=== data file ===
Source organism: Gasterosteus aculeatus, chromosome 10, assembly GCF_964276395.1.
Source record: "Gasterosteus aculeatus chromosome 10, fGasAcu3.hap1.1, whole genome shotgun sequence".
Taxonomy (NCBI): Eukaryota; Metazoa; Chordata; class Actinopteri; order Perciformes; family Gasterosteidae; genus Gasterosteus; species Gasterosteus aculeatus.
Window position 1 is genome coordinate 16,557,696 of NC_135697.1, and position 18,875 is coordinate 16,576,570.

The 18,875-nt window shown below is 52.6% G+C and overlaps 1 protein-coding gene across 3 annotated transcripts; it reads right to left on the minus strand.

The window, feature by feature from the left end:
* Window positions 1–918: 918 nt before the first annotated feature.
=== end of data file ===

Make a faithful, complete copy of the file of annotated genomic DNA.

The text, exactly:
Source organism: Gasterosteus aculeatus, chromosome 10, assembly GCF_964276395.1.
Source record: "Gasterosteus aculeatus chromosome 10, fGasAcu3.hap1.1, whole genome shotgun sequence".
Taxonomy (NCBI): Eukaryota; Metazoa; Chordata; class Actinopteri; order Perciformes; family Gasterosteidae; genus Gasterosteus; species Gasterosteus aculeatus.
Window position 1 is genome coordinate 16,557,696 of NC_135697.1, and position 18,875 is coordinate 16,576,570.

The 18,875-nt window shown below is 52.6% G+C and overlaps 1 protein-coding gene across 3 annotated transcripts; it reads right to left on the minus strand.

The window, feature by feature from the left end:
* Window positions 1–918: 918 nt before the first annotated feature.